The pale yellow liquid with its rich, lemony scent makes an excellent massage oil for muscular aches and stiffness. Diluted 1 in 10 in a carrier oil, it can be applied to the affected area. Citronella oil relaxes tense shoulder muscles and can be massaged over rheumatic aches and pains. If blended with a few drops of rose geranium essential oil or lemon essential oil, it makes a comforting foot oil and eases sinus or nasal congestion and other discomforts from flu, colds, coughs and fatigue. It lowers fever, aids digestive problems and eases menstrual aches and pains.
Add two teaspoons of pure citronella oil to one and a half litres of warm water, shake it up well and use it as a room spray, shaking frequently to disperse the oil. Spray yourself too, when sitting outside on the patio on hot summer nights. Alternatively, make citronella grass ‘tea’ and use it as a spray.
To make the ‘tea’: Boil up to two cups of grass pieces in two litres of water for 10 minutes, then cool and strain the liquid and pour it into a spritz-spray bottle.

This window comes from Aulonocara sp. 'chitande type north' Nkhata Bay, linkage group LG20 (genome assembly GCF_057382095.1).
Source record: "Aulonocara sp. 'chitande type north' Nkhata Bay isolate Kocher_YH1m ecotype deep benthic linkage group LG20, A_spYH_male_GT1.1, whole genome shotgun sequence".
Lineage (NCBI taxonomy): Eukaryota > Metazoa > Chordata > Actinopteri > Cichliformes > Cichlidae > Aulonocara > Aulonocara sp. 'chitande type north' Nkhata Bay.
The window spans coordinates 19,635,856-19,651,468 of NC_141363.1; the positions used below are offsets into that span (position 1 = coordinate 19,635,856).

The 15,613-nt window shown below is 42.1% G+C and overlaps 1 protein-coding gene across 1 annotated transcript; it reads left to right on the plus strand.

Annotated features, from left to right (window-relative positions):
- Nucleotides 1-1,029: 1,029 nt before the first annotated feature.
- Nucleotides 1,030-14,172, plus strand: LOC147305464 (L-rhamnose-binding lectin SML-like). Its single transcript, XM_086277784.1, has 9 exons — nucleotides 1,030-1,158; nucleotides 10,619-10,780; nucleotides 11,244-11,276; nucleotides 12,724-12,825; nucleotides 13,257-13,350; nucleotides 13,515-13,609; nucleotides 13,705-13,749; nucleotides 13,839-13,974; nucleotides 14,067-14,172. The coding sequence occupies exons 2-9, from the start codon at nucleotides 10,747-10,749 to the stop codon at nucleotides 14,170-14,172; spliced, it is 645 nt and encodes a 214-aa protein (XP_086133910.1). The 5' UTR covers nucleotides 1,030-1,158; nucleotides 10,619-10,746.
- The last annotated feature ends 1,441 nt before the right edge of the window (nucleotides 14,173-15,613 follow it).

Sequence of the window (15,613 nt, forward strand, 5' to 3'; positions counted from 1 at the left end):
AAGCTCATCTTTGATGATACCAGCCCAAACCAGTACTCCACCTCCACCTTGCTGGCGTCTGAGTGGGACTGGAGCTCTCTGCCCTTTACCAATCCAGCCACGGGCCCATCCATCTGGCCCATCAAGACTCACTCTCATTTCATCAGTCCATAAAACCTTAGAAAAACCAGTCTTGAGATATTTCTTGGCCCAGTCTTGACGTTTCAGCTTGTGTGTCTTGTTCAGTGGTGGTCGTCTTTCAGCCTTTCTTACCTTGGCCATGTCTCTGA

On plantations in Sri Lanka, harvesters reap the flowering heads and long stalks and tie them in bundles to dry, for burning in the fire as an insect repellent.
Burn citronella candles to create calm and chase away mosquitoes.
Citronella also has a remarkably calming effect. Sri Lankans use the leaf blade as a tea to ease sleep patterns and encourage relaxation, particularly in the tropical heat (add 1⁄4 cup of fresh leaf to one cup of boiling water, let it stand for five minutes, then strain). Drop a few drops of citronella oil onto a candle and burn it in a safe place, out of draughts and away from anything flammable. The pleasant citronella scent will refresh stale air, ease headaches and help everyone stay calm and relaxed.